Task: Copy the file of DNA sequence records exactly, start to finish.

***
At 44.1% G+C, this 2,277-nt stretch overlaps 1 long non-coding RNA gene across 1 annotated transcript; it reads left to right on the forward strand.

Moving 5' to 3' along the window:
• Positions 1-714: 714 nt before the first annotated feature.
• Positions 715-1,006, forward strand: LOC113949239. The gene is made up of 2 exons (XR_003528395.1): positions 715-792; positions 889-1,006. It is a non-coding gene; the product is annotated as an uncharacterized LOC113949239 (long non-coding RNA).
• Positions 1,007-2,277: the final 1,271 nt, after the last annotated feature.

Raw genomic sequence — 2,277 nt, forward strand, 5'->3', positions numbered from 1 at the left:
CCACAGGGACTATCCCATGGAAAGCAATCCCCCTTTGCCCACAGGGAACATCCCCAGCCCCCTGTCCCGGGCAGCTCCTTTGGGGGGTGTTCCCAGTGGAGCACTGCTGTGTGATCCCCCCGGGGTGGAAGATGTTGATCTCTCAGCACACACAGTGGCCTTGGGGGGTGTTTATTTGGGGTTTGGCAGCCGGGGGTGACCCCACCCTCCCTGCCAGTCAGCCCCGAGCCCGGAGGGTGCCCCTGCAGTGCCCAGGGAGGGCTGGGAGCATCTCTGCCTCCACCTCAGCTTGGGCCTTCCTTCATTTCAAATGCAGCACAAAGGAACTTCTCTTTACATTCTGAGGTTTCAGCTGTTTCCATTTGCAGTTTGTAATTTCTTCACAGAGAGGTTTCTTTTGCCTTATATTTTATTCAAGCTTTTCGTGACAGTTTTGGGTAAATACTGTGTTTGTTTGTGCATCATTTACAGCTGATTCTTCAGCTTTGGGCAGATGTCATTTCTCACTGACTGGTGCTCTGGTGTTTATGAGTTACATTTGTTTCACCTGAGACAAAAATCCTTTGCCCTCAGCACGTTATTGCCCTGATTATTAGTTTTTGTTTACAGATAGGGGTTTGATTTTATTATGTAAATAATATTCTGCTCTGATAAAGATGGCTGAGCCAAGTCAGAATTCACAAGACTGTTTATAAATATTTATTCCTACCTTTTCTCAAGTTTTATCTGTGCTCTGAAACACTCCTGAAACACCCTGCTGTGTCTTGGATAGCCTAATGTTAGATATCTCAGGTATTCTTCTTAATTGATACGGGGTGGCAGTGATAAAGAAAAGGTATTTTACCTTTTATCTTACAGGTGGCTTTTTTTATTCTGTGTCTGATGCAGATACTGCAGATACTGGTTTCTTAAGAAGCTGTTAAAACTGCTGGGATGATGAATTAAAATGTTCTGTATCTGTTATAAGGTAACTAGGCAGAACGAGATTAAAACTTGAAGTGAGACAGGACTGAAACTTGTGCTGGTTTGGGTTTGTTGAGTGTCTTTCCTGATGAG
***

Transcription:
At 44.1% G+C, this 2,277-nt stretch overlaps 1 long non-coding RNA gene across 1 annotated transcript; it reads left to right on the forward strand.

Moving 5' to 3' along the window:
• Positions 1-714: 714 nt before the first annotated feature.
• Positions 715-1,006, forward strand: LOC113949239. The gene is made up of 2 exons (XR_003528395.1): positions 715-792; positions 889-1,006. It is a non-coding gene; the product is annotated as an uncharacterized LOC113949239 (long non-coding RNA).
• Positions 1,007-2,277: the final 1,271 nt, after the last annotated feature.

Raw genomic sequence — 2,277 nt, forward strand, 5'->3', positions numbered from 1 at the left:
CCACAGGGACTATCCCATGGAAAGCAATCCCCCTTTGCCCACAGGGAACATCCCCAGCCCCCTGTCCCGGGCAGCTCCTTTGGGGGGTGTTCCCAGTGGAGCACTGCTGTGTGATCCCCCCGGGGTGGAAGATGTTGATCTCTCAGCACACACAGTGGCCTTGGGGGGTGTTTATTTGGGGTTTGGCAGCCGGGGGTGACCCCACCCTCCCTGCCAGTCAGCCCCGAGCCCGGAGGGTGCCCCTGCAGTGCCCAGGGAGGGCTGGGAGCATCTCTGCCTCCACCTCAGCTTGGGCCTTCCTTCATTTCAAATGCAGCACAAAGGAACTTCTCTTTACATTCTGAGGTTTCAGCTGTTTCCATTTGCAGTTTGTAATTTCTTCACAGAGAGGTTTCTTTTGCCTTATATTTTATTCAAGCTTTTCGTGACAGTTTTGGGTAAATACTGTGTTTGTTTGTGCATCATTTACAGCTGATTCTTCAGCTTTGGGCAGATGTCATTTCTCACTGACTGGTGCTCTGGTGTTTATGAGTTACATTTGTTTCACCTGAGACAAAAATCCTTTGCCCTCAGCACGTTATTGCCCTGATTATTAGTTTTTGTTTACAGATAGGGGTTTGATTTTATTATGTAAATAATATTCTGCTCTGATAAAGATGGCTGAGCCAAGTCAGAATTCACAAGACTGTTTATAAATATTTATTCCTACCTTTTCTCAAGTTTTATCTGTGCTCTGAAACACTCCTGAAACACCCTGCTGTGTCTTGGATAGCCTAATGTTAGATATCTCAGGTATTCTTCTTAATTGATACGGGGTGGCAGTGATAAAGAAAAGGTATTTTACCTTTTATCTTACAGGTGGCTTTTTTTATTCTGTGTCTGATGCAGATACTGCAGATACTGGTTTCTTAAGAAGCTGTTAAAACTGCTGGGATGATGAATTAAAATGTTCTGTATCTGTTATAAGGTAACTAGGCAGAACGAGATTAAAACTTGAAGTGAGACAGGACTGAAACTTGTGCTGGTTTGGGTTTGTTGAGTGTCTTTCCTGATGAG